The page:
Additional Protocol I to the Geneva Conventions was adopted in 1977 to ‘remedy shortcomings‘ in the original conventions of 1949. It contains a more detailed set of standards in all areas of international armed conflict, and expands the definition of ‘international armed conflict’ to include wars of national liberation (Art. 1.4.). (Non-international armed conflicts are governed by Additional Protocol II.) It has now been adopted by 167 states.
Additional Protocol I is often cited in reference to the Arab-Israeli conflict. For example, it is said that Israel’s recent actions in Gaza violated the principle of distinction ‘enshrined in Articles 57 and 58 of Additional Protocol I’ and the principle of proportionality ‘found in Article 51 of AP I’. Superficially at least it is the relevant document, because lacking more accurate terminology the Israel-Palestine conflict is generally viewed as either a ‘war of national liberation’ or a continuation of the broader Arab-Israeli conflict and hence an international one.
However, Israel, along with the US, Iran, Pakistan, India, the Philippines, Sri Lanka and a number of other states, has not adopted Additional Protocol I, and its status under customary international law is therefore unclear. (The International Red Cross has published an exhaustive list of 161 rules, which it considers to summarize customary international humanitarian law, and it contains some of the standards set out in Additional Protocol I. However, this cannot be viewed as authoritative: the ICRC is not the keeper or guardian of international humanitarian law, much as it might wish to present itself as such.) Why, if essentially all states in the world have now ratified the four Geneva Conventions, is there an unwillingness on the part of some to adopt Additional Protocol I?
It is surely no coincidence that many of the states which have not ratified the protocol are confronted by genuine threat, or actual existence, of an international armed conflict (whether in the traditional sense or in the guise of a ‘war of national liberation’). The Philippines has for years struggled with Islamist separatists in its South; the Sri Lankan civil war only now appears to be coming to an end after decades of strife; India faces the prospect of conflict on numerous fronts both domestic and international; and the threat of war has loomed large over Israel since its very inception. (It is debatable whether some of these conflicts or threats of conflicts constitute wars of national liberation and thus international armed conflict; the fact that the issue is debatable, however, is enough to muddy the waters. Certainly, belligerent groups in Sri Lanka and the Philippines believe themselves to be fighting in that context.) While not all non-ratifiers are faced with such circumstances, and not all states threatened by the prospect of international armed conflict have not ratified the protocol, in general terms there is a definite correlation.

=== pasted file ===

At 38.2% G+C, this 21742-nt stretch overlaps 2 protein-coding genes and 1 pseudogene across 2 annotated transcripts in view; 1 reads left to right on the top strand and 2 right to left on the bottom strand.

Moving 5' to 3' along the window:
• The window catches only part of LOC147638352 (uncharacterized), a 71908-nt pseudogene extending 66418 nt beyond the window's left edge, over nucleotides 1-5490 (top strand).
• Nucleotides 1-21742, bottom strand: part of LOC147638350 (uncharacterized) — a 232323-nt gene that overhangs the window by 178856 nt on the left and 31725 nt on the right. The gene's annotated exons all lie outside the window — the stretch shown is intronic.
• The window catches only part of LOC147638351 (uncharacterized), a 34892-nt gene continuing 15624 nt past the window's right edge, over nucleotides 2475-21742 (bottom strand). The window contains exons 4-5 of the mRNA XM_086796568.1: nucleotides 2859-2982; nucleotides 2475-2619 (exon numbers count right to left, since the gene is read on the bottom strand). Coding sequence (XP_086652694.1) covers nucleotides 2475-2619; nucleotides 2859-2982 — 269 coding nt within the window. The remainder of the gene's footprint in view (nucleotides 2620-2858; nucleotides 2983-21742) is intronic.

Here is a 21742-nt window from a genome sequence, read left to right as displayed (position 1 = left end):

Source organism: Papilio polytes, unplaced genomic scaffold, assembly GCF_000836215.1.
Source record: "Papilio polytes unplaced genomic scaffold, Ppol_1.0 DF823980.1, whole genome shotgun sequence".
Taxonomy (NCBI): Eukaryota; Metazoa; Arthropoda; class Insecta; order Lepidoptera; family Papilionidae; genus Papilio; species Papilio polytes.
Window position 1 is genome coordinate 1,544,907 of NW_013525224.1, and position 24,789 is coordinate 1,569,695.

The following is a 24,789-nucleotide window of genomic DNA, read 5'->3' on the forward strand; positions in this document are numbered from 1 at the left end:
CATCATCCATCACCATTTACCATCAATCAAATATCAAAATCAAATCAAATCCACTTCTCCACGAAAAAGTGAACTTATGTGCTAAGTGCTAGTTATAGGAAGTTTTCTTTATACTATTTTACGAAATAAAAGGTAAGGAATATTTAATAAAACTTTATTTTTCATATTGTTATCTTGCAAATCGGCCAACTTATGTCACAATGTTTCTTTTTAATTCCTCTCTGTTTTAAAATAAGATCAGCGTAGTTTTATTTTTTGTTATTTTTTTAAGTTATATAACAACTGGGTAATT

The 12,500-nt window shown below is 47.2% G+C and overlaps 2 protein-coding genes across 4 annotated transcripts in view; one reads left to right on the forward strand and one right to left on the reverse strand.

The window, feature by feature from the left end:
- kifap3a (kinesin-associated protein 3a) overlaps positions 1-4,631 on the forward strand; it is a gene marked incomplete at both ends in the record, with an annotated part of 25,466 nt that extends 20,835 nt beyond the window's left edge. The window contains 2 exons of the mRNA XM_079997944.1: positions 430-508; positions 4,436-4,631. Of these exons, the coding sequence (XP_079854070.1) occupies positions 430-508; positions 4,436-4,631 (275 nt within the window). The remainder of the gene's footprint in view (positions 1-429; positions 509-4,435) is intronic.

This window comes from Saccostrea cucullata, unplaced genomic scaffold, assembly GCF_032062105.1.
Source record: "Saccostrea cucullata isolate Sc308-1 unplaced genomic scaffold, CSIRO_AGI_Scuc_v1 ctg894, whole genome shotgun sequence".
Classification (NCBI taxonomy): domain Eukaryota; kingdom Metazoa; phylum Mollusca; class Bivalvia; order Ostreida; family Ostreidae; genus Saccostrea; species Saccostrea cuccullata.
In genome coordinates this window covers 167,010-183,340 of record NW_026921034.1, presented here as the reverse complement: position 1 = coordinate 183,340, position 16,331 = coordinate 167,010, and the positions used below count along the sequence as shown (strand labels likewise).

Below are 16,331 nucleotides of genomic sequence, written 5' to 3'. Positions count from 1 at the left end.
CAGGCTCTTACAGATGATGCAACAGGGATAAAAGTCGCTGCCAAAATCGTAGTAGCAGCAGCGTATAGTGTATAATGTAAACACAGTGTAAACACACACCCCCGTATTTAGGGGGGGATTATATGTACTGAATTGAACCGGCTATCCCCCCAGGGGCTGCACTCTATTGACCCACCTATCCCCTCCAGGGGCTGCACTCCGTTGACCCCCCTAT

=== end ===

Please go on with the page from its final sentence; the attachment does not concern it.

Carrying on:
It would be grossly dismissive and reductionist to tar the non-ratifying states with the brush of lack of respect for civilian life or to group them together in an axis of evil: they range in nature from theocratic dictatorships (Iran), to ‘imperfect’ democracies (Indonesia, Singapore, Sri Lanka, Morocco), to parliamentary republics (the US, Israel, India, the Philippines). And the reasons for non-ratification cannot be a uniform disregard for IHL or an unwillingness to protect human life, given that all those states have ratified the four original Geneva Conventions. Rather, it must simply the case that these states do not wish to expose themselves to a stricter and more elaborate set of rules that will curtail their capacity to fight a war: i.e., they believe adherence to Additional Protocol I would make the successful execution of military action difficult or impossible.
Whether or not these states are correct in that belief is an issue for another blog entry. But that so many states who face conflict (and in the inclusion in their number of particularly influential countries such as the US and India) have not ratified the protocol does not bode well for its stated aim of ‘entitling civilians to better protection from the effects of war’. It is one thing for states such as Norway, Iceland and Paraguay to have shown willingness to accede; where there is no threat of war there is a luxury in demonstrating respect for strict standards of war-making. It would be quite another thing for Israel or Sri Lanka, where warfare is active and ongoing and a genuine danger to the very existence of the state, to do the same. While this hardly makes the additional protocol a dead letter (both Koreas are adopters, for example), one wonders whether it can have great value beyond being merely illustrative of opinio juris, given that its standards will not apply in many of the regions where they are supposedly most needed – the issue of customary law notwithstanding.